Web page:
Inherently anisotropic rocks are modeled with the use of two-dimensional Discrete Element Methods (DEM). In the simulated anisotropic rock sample, the rock matrix is modeled as an assembly of rigid particles and the existence of weak layers is directly represented by imposing individual smooth joint (SJ) contacts with same orientation into the rock matrix. The properties of a SJ contact include normal and shear stiffness, normal strength, cohesion, and friction angle. A systematic study is conducted to investigate the influence of these parameters on the macro behaviors of anisotropic rocks with different anisotropy angles under uniaxial compression condition. The Young’s modulus is found to increase significantly with the SJ normal stiffness when the anisotropy angle is low (0°-30°). The USC increases with the SJ normal strength at high anisotropy angle (ß>60°) while cohesion raises the UCS at medium anisotropy angle (30°-60°). The influence of friction angle is not significant. Understanding the influence of each parameter is of great importance for the calibration of micro parameters to represent certain type of rock. A general process for the calibration of micro parameters to reproduce the strength and deformation behaviors of different types of anisotropic rocks is proposed.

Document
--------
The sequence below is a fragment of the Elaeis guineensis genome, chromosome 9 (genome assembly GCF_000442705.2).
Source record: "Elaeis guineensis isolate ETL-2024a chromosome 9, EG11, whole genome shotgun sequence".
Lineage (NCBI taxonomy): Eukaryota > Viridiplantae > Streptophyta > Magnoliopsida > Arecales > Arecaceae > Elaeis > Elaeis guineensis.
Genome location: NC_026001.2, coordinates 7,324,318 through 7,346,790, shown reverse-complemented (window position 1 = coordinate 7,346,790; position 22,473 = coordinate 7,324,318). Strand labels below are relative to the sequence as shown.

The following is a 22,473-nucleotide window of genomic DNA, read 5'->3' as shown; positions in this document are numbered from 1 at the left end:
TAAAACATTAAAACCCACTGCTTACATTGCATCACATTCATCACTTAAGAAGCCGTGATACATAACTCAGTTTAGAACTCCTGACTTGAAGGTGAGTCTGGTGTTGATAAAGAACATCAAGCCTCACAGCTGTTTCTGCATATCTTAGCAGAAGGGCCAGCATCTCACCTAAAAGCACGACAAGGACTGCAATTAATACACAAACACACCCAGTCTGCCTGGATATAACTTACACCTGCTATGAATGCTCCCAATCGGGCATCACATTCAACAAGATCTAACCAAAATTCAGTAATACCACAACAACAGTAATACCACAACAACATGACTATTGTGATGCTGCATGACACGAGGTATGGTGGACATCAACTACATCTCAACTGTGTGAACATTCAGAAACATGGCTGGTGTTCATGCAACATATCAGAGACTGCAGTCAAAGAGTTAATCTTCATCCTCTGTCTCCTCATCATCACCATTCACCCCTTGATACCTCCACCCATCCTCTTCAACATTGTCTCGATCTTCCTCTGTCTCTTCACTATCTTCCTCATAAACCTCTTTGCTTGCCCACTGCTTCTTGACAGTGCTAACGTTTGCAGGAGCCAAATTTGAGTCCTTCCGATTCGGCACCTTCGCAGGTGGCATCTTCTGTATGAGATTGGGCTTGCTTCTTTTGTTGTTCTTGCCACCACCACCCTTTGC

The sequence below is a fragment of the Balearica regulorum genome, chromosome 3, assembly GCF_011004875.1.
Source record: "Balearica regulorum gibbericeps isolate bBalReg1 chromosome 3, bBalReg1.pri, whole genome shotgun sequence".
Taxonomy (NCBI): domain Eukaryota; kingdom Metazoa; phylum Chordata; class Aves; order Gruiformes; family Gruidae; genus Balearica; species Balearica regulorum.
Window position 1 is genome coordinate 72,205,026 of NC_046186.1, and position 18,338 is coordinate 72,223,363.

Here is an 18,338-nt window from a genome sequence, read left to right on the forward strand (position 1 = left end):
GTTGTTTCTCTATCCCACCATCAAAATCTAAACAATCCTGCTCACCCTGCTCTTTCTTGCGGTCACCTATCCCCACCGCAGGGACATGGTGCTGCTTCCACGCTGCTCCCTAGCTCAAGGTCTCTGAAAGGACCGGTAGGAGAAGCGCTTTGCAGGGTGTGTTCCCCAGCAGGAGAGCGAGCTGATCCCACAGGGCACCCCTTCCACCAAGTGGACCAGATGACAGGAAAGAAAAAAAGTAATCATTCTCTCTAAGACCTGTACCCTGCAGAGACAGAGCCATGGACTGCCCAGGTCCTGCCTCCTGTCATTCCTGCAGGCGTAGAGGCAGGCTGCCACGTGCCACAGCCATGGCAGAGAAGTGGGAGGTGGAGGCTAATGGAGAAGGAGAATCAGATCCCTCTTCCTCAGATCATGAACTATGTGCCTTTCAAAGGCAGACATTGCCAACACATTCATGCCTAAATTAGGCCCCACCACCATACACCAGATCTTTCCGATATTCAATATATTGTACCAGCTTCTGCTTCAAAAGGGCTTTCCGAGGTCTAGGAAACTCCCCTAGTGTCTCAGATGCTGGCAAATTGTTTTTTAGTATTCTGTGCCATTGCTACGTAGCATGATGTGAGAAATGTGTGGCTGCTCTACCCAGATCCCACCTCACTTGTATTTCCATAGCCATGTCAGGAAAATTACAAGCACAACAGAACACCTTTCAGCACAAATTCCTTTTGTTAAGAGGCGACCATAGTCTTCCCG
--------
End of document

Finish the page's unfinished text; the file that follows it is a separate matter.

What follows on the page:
Anisotropy is everywhere while isotropy is rare [1]. Many rocks are characterized by a structural inherent anisotropy which is due to the existence of rock fabric elements such as bedding, layering, foliation and lamination planes [2]. Such rocks are said to be inherently anisotropic as their physical, mechanical and hydraulic properties vary with direction. Rock anisotropy affects many rock related projects, e.g., borehole stability [3], propagation of hydraulic fracturing [2], and deviation of drilling. Therefore, a complete understanding of the behaviors of anisotropic rocks under different stress conditions is extremely important.

In the past several decades, many investigators have performed compression tests on various anisotropic rocks, e.g., Niandou et al. [4] on shale, Nasseri et al.[5] on schists, Tien et al. [6] on artificial materials. In general, the variation of failure strength with the anisotropy angle is characterized by a U-shaped curve with the minimum strength obtained when the anisotropy angle (ß) is around 60°. In fact, the geometry of the curves as well as the failure modes with different anisotropy angles vary for different types of rocks [4]. Attempts have also been made aiming to investigate the effect of weak planes orientation on the behaviors of anisotropic rocks on the micro-scale through laboratory testing [7, 8]. However, it is very difficult to explore the micro-scale mechanisms from laboratory testing which leads to a lack of a thorough understanding of the underlying failure mechanisms.

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